With victims exposed to anthrax in Florida, more people seem to be asking doctors for antibiotics that fight the disease, but only in certain parts of the country.
Antibiotic demands appear to be highest in areas where recent terrorist events have occurred or are alleged. In Florida, where three people to date have tested positive for anthrax and one has died, physicians and pharmacies are deluged with requests for antibiotics.
In highest demand is Cipro, a powerful antibiotic used to treat anthrax.
"What we've seen just beginning this week is a very high spike in demand for Cipro in the Palm Beach and Fort Lauderdale area," says a spokesperson from the Walgreen's Pharmacy chain media relations office.
In New York City, the response has been similar. Prescriptions for Cipro increased 27 percent in late September compared to sales from the same period one year ago, according to NDCHealth, a leading healthcare information services company.
Bayer AG, the company that produces Cipro, announced Wednesday that it would increase production of the drug by 25 percent in response to increased U.S. demand.
However, the kind of demand that has been seen in New York City and most strongly in Florida has not been reflected in other parts of the country, an indication that proximity to past events is a key factor. A survey of physicians in emergency rooms and private practices around the country finds that others have heard few requests.
"I probably have had about four or five requests for Cipro in the past couple of weeks," says Dr. Neil Brooks, a family physician in Vernon, Conn. "Most of the requests have been, 'Well do you think I should have this?'"
Armed With Antibiotics
Nevertheless, in areas closer to the attacks, people are seeing coverage of the anthrax cases in Florida and wonder if they should have or take antibiotics to protect themselves.
"People feel a little bit more secure in that they did something," says Paul Doering, professor of pharmacy at the University of Florida.
Generally, experts advise that people do not take antibiotics unless there is a good reason to do so.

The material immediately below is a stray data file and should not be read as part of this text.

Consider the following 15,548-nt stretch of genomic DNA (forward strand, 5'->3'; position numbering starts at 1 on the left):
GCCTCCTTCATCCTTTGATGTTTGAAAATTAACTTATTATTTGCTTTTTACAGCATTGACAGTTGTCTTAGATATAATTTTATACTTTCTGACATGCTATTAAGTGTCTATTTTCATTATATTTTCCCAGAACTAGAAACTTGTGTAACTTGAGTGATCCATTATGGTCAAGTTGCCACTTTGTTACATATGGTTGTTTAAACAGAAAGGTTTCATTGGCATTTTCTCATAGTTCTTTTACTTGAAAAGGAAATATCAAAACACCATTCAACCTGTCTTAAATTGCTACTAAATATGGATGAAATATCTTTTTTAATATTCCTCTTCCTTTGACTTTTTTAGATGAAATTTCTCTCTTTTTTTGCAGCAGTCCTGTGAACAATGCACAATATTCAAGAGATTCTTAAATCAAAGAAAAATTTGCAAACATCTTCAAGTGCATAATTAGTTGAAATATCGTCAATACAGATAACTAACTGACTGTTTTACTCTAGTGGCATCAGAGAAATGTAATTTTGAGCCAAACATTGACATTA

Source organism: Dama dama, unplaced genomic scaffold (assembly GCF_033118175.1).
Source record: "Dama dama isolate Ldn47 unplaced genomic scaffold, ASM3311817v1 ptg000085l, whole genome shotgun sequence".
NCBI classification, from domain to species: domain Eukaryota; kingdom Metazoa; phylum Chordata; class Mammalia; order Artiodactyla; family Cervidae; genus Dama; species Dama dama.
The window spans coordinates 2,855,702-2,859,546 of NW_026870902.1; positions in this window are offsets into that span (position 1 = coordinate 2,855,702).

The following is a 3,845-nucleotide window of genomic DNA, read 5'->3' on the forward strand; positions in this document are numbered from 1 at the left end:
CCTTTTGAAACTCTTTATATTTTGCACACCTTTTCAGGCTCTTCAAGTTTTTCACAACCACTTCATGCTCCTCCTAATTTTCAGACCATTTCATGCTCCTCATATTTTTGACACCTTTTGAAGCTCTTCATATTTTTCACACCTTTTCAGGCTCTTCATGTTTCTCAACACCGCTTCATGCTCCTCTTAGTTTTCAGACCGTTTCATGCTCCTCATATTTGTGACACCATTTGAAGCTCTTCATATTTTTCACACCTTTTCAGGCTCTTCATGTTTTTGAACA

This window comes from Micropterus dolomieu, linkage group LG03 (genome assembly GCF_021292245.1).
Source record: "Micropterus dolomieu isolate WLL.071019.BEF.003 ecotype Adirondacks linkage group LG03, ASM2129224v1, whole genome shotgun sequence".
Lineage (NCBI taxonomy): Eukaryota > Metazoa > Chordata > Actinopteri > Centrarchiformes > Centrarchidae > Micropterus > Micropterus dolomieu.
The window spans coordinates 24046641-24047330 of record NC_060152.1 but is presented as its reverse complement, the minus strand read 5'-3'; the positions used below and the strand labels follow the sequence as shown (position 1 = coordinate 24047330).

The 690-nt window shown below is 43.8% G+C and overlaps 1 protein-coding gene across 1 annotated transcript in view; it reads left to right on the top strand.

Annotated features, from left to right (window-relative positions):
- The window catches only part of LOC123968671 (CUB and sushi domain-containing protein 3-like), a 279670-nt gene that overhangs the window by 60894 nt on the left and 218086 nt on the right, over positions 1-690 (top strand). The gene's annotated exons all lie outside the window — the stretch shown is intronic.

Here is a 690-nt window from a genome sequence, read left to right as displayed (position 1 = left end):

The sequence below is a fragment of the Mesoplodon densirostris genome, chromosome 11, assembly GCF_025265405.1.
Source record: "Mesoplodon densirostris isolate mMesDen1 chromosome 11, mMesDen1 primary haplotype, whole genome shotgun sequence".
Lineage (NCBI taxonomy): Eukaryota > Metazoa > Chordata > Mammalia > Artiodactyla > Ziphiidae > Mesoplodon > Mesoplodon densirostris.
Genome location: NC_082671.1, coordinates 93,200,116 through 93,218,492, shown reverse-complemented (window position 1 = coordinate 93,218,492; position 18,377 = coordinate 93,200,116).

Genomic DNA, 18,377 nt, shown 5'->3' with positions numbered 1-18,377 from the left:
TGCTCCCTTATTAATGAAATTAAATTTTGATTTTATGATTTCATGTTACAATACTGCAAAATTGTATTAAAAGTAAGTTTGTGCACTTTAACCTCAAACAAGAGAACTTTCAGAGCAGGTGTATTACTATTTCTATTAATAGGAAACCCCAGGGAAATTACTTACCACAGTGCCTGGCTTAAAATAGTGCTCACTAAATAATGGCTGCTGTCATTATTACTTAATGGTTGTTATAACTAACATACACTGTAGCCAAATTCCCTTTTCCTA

"Taking an antibiotic is not benign," says Dr. Brian Strom, chair of biostatistics and epidemiology at the University of Pennsylvania School of Medicine. "The chance of getting an adverse or allergic reaction to an antibiotic is much higher than the risk of getting anthrax."
Concerns Over Self-Medication
For those who are unhappy with their physician's advice not to take the drug, other avenues have made themselves available.
"Protect yourself from anthrax here. We have the only drug approved for treatment of biological attacks," touts one Web site. All that is required is an 'online consultation form' that is evaluated by a physician.
Sites such as these, as well as increases in demand for antibiotics, are a serious concern for experts.
"We worry that if lots of people are taking it, that bacteria will eventually become resistant to it," says Brooks.
In addition, extended use of antibiotics can cause severe colitis that is difficult to treat.
"There are going to be a lot of people injured by taking Cipro," says Brooks. "There is potential for harm that I don't think the public understands."
Other physicians are concerned that stockpiles of drugs will deplete supplies for patients who are truly ill and need to take the drug.
In the end, this increased demand for antibiotics may just be the latest in a historical trend of panic that leads to stockpiling.
"Instead of stocking up on saltine crackers and purified water, people are stocking up on antibiotics," says Doering.